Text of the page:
Football, Ethics & Integrity

The Moral Lessons Of The FIFA Scandal

By Professor Mike McNamee (Swansea University)

June 10, 2015         Picture: Anton Gurevich/Flickr.

This article is part of The Critique Exclusive The Philosophy of Sport In Practice Part I: The FIFA World Cup.

The Dutch historian, Johan Huizinga, wrote in his postwar classic Homo Ludens (man the player) that play had its own kind of logic, existing to a certain degree in its own world [1]. Though no philosopher, his criteria of the concept of play have been the object of considerable discussion in the philosophy of sport. Loosely put, he argued that play should be understood as free, disconnected from ordinary life in a variety of ways, having its own compelling order, and with no goals beyond itself. The philosopher of education Richard Peters [2], while attempting to distinguish games and sports from “real” education, offered a shorthand for this thesis. Games have their own ends: they are autotelic (Kolnai, 1966) [3]. Game-playing was to be understood as essentially non-serious; self-contained and disconnected from the serious business of living. These features of play have strong historical and conceptual resonances to our ideas of playing sports.

Their connection, however, to modern commercialized sports is less strong and increasingly under threat. I want to remark upon two incidents, that show how professional sport is nowadays big business and as such is intrinsically connected to the spheres of economy, politics and, increasingly, to law. I draw on two examples from the so-called ‘beautiful game’ in the last month.

The BBC reported on 19th May that 50 arrests had been made in Italy in response to a match fixing investigation in the Italian professional football leagues (Division 3 and 4) [4]. The investigation, like others before it, focuses on bribery, corruption, fraud, and illegal and irregular gambling – criminal acts that are said to threaten the integrity of sports in general and football in particular. And, of course, global media attention has focused this week – both on the back and the front pages – about the election and subsequent resignation of FIFA President Sepp Blatter, and associated issues. It is said that FIFA’s governance has lacked rigour and that certain of its members have acted without integrity. What this all means, however, is another matter. We need to move beneath the journalistic headlines.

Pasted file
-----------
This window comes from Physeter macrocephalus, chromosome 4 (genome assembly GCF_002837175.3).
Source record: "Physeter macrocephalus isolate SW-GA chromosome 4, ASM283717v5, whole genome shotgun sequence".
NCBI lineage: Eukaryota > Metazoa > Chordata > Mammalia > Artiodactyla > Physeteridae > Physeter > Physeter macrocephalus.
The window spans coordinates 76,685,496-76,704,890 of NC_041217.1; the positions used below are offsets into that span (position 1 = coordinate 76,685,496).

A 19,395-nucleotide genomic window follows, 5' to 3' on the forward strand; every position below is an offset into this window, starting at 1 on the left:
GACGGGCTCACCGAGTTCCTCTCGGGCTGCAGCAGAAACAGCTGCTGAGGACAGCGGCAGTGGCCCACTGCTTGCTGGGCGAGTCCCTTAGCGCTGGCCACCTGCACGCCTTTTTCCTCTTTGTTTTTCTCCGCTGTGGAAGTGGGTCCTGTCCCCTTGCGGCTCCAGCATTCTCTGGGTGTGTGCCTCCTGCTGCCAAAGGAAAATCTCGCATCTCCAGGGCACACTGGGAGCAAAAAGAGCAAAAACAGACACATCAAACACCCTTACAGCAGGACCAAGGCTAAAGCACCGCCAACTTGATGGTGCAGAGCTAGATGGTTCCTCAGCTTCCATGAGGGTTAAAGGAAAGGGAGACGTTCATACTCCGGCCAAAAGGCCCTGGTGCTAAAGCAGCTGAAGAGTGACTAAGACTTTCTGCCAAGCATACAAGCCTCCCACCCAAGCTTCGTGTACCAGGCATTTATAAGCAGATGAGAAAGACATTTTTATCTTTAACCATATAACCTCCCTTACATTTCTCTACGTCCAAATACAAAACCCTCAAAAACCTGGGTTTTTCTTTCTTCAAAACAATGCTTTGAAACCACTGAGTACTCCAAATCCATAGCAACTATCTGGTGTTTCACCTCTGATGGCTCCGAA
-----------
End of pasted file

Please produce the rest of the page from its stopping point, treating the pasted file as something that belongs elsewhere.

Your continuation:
The tension between play and professional sport is easy enough to see. Part of the problem is a conceptual one. Simply referring to the playing of sports as a voluntary engagement in self-contained, intrinsically valuable activates captures much of what is at stake: sports’ autotelicity. But one’s lens must be bifocal, as it were. Serious amateur and professional sports have always been as much about external ends as internal ones. Elite sports have always been about display as much as play. And display does not happen without institutions to guide sporting practices. The trouble, of course, is their simultaneous efforts to support but also undermine the very sports they exist for (MacIntyre, 1984; McNamee, 1995). Stephen Mumford’s recent contribution to this site makes that clear, and his remarks about the political dimension of sport are apposite here, too [5]. Sport has internal and external goals or ends. The question is not so much how we preserve the autotelicity of elite sports, but rather how we negotiate the fact that it serves other ends and purposes than just its own. The word “integrity” features in many of these discussions, though appeals to it have taken on different meanings.